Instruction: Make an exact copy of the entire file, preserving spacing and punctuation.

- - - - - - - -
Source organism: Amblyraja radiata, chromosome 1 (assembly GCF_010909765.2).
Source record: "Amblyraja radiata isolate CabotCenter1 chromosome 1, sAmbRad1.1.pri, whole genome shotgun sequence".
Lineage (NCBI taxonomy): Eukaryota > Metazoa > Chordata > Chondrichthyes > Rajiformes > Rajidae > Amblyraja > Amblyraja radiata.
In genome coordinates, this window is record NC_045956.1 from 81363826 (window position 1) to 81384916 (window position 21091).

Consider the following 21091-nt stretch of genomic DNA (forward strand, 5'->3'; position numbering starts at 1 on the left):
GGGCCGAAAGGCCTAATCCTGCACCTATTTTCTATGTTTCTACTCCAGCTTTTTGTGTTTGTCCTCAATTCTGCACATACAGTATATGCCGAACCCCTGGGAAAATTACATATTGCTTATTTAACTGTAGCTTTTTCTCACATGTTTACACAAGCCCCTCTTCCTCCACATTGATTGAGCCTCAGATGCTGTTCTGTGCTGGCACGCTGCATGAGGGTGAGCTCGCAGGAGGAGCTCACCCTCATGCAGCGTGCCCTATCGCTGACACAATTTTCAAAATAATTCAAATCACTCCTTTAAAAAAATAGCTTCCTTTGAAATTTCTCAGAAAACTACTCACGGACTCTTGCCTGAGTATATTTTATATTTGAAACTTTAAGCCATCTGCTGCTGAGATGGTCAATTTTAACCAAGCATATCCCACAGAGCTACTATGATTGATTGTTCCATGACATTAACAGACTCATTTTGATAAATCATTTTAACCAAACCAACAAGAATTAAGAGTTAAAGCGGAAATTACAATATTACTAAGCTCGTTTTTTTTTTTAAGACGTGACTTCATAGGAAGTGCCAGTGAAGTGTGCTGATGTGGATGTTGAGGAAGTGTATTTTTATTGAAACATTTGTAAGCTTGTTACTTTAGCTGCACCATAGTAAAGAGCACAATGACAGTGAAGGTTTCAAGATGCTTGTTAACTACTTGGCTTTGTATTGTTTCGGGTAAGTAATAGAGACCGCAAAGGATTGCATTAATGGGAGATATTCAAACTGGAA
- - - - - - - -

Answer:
Source organism: Amblyraja radiata, chromosome 1 (assembly GCF_010909765.2).
Source record: "Amblyraja radiata isolate CabotCenter1 chromosome 1, sAmbRad1.1.pri, whole genome shotgun sequence".
Lineage (NCBI taxonomy): Eukaryota > Metazoa > Chordata > Chondrichthyes > Rajiformes > Rajidae > Amblyraja > Amblyraja radiata.
In genome coordinates, this window is record NC_045956.1 from 81363826 (window position 1) to 81384916 (window position 21091).

Consider the following 21091-nt stretch of genomic DNA (forward strand, 5'->3'; position numbering starts at 1 on the left):
GGGCCGAAAGGCCTAATCCTGCACCTATTTTCTATGTTTCTACTCCAGCTTTTTGTGTTTGTCCTCAATTCTGCACATACAGTATATGCCGAACCCCTGGGAAAATTACATATTGCTTATTTAACTGTAGCTTTTTCTCACATGTTTACACAAGCCCCTCTTCCTCCACATTGATTGAGCCTCAGATGCTGTTCTGTGCTGGCACGCTGCATGAGGGTGAGCTCGCAGGAGGAGCTCACCCTCATGCAGCGTGCCCTATCGCTGACACAATTTTCAAAATAATTCAAATCACTCCTTTAAAAAAATAGCTTCCTTTGAAATTTCTCAGAAAACTACTCACGGACTCTTGCCTGAGTATATTTTATATTTGAAACTTTAAGCCATCTGCTGCTGAGATGGTCAATTTTAACCAAGCATATCCCACAGAGCTACTATGATTGATTGTTCCATGACATTAACAGACTCATTTTGATAAATCATTTTAACCAAACCAACAAGAATTAAGAGTTAAAGCGGAAATTACAATATTACTAAGCTCGTTTTTTTTTTTAAGACGTGACTTCATAGGAAGTGCCAGTGAAGTGTGCTGATGTGGATGTTGAGGAAGTGTATTTTTATTGAAACATTTGTAAGCTTGTTACTTTAGCTGCACCATAGTAAAGAGCACAATGACAGTGAAGGTTTCAAGATGCTTGTTAACTACTTGGCTTTGTATTGTTTCGGGTAAGTAATAGAGACCGCAAAGGATTGCATTAATGGGAGATATTCAAACTGGAA